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More can be done on PM’s Brexit deal, says Andrea Leadsom

The Commons leader’s comments came after reports a group of ministers want late changes to be made to the withdrawal agreement made with Brussels

Andrea Leadsom has said there is still time for “more to be done” on the Brexit deal as the Conservative Party continues to row over Theresa May’s withdrawal agreement with Brussels.

The Brexiteer Commons leader said she supports the Prime Minister but suggested there is an opportunity before a special European Council meeting on November 25 to get “the best possible deal for the UK”.

Her comments came after Brexiteers vying to oust Mrs May were warned their efforts could drive Remain-voting Tories to attempt to stop Brexit entirely.

In a sign the Tory civil war over Brexit is not slowing down, Middle East Minister Alistair Burt warned rebels the “consensus” that pro-EU MPs should reluctantly respect the 2016 referendum result could break down if she is toppled.

Mrs Leadsom has been reportedly been leading a group of Brexiteer Cabinet ministers who want to tweak the deal Mrs May agreed with the EU after two years of talks to make it more acceptable to them.

Confronted in her constituency by Sky News, Mrs Leadsom said she was “absolutely determined to support the PM in getting the best possible deal for the UK as we leave the EU”.

She added: “There is still more to be done and we do still have more time before the EU Council at the end of the month so I’m absolutely committed to getting the Brexit that 17.4 million people voted for.”

Some politicians get so embroiled in the intricacies of their argument they forget it is not about this theory or that theory, or does it make me look good Prime Minister Theresa May

At the end of a bruising week for the Prime Minister, she used an interview with the Daily Mail to tell her critics their alternative plans for Brexit would not solve the main problem – the North Ireland/Ireland border backstop arrangement.

She told the newspaper: “People say ‘if you could only just do something slightly different, have a Norway model or a Canada model, this backstop issue would go away’. It would not. That issue is still going to be there.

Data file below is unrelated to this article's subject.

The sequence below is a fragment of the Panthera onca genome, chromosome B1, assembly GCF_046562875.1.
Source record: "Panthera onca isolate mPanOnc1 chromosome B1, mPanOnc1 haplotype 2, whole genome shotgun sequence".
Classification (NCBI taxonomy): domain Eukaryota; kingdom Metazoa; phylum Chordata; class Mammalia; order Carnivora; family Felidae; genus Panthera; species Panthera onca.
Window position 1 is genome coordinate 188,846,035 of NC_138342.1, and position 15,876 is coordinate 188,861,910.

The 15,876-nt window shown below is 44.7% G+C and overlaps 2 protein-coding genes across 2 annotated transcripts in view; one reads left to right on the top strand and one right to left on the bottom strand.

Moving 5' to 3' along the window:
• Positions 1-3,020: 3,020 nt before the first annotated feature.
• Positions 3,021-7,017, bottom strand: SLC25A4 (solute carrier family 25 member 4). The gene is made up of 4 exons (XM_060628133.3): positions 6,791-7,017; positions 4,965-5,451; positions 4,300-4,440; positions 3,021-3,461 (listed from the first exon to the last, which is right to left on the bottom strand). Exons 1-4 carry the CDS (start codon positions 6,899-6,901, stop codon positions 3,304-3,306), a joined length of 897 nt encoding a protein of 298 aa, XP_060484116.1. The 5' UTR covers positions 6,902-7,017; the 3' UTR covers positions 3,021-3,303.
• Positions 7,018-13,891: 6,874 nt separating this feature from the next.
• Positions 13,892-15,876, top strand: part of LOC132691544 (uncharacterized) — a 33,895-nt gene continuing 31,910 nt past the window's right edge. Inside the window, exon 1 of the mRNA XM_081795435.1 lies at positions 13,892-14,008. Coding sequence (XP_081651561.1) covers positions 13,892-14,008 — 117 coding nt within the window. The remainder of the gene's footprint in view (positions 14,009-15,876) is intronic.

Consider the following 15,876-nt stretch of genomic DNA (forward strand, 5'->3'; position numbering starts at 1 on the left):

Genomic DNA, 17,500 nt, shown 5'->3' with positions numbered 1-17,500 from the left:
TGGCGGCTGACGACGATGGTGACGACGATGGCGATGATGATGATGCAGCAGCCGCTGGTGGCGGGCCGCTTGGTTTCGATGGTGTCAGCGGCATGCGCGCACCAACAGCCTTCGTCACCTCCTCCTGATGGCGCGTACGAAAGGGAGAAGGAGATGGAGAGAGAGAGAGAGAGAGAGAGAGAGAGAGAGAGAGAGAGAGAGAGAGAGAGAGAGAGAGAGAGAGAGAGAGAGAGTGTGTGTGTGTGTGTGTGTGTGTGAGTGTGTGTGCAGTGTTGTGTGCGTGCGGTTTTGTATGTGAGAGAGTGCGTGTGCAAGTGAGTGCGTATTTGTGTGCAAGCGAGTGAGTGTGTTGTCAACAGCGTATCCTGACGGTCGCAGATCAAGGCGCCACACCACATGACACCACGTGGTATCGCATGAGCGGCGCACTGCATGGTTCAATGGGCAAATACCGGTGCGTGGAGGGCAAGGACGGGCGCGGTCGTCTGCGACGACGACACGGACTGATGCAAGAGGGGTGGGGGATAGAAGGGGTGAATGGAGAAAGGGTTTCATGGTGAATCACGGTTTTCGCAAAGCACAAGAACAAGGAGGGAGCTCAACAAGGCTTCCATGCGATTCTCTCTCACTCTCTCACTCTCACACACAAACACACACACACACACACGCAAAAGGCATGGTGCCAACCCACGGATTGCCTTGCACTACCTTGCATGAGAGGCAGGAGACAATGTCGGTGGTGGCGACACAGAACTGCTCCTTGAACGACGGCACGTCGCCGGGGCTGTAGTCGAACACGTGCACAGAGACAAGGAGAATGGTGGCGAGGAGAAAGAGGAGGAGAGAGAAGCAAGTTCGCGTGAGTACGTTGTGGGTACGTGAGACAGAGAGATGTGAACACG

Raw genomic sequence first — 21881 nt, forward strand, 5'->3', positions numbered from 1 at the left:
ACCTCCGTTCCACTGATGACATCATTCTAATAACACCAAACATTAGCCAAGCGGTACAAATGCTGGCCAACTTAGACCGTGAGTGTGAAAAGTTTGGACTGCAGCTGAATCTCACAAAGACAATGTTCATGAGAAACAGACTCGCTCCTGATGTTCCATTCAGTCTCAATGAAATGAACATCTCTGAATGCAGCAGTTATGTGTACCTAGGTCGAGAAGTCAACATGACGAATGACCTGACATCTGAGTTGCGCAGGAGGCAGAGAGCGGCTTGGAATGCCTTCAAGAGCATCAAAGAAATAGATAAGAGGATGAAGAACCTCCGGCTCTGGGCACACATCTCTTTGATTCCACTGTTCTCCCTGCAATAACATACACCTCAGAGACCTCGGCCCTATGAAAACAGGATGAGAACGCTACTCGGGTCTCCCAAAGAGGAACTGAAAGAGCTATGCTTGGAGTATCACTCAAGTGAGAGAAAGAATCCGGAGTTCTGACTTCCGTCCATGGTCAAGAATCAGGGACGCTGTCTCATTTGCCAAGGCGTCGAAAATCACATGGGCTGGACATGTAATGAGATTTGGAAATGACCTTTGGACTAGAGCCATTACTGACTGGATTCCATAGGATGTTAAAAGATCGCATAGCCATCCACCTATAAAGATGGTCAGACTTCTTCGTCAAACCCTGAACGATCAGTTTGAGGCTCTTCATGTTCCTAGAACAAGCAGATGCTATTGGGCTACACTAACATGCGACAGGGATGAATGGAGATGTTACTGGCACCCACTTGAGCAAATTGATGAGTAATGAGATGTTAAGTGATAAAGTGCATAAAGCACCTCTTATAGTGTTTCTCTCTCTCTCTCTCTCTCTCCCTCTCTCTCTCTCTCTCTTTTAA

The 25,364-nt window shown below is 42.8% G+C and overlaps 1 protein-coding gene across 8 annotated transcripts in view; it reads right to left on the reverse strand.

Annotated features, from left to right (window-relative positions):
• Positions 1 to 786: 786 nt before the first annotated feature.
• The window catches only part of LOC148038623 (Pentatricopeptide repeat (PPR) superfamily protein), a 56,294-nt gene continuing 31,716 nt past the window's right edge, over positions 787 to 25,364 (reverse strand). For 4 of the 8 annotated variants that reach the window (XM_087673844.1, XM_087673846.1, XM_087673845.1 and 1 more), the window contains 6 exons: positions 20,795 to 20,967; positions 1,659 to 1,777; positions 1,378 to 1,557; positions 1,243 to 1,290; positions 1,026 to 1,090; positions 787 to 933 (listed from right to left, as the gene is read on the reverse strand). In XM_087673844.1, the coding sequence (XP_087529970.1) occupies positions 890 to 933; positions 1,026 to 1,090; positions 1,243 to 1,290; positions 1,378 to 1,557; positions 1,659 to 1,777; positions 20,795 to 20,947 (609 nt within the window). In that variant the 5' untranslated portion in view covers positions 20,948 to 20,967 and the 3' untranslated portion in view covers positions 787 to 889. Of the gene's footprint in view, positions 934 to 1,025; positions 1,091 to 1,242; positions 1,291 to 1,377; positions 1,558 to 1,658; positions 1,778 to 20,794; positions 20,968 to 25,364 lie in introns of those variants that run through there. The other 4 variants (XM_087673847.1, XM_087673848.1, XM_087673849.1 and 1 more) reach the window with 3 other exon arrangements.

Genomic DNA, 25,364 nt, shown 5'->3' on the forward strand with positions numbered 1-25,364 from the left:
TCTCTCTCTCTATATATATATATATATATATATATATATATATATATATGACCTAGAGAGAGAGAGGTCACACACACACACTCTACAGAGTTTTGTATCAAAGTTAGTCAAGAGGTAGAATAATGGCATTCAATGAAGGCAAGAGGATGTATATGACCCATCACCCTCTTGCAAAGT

“Some politicians get so embroiled in the intricacies of their argument they forget it is not about this theory or that theory, or does it make me look good.”

It came after a tumultuous week including the departure of Brexit secretary Dominic Raab and Work and Pensions Secretary Esther McVey, plus the launch of a high-profile insurrection on the back benches to remove her from office.

She responded by bringing former home secretary Amber Rudd, who quit over the Windrush scandal, back into Cabinet to replace Ms McVey at the DWP.

Mrs May will continue her attempts to sell the deal to sceptical MPs and the public with a live interview on Sky’s Ridge on Sunday.

But there seems little sign of the sides coming together.

Mr Burt, whose role spans the Foreign Office and Department for International Development, attacked a tweet by Steve Baker, deputy chairman of the European Research Group, in which the latter promoted a lawyer’s legal case against the agreement reached with Brussels.

Mr Burt wrote: “Be very clear. If an agreed deal on leaving between the Govt and the EU is voted down by purist Brexiteers, do not be surprised if consensus on accepting the result of the Referendum by Remain voting MPs breaks down.

“Parliament will not support no deal.”

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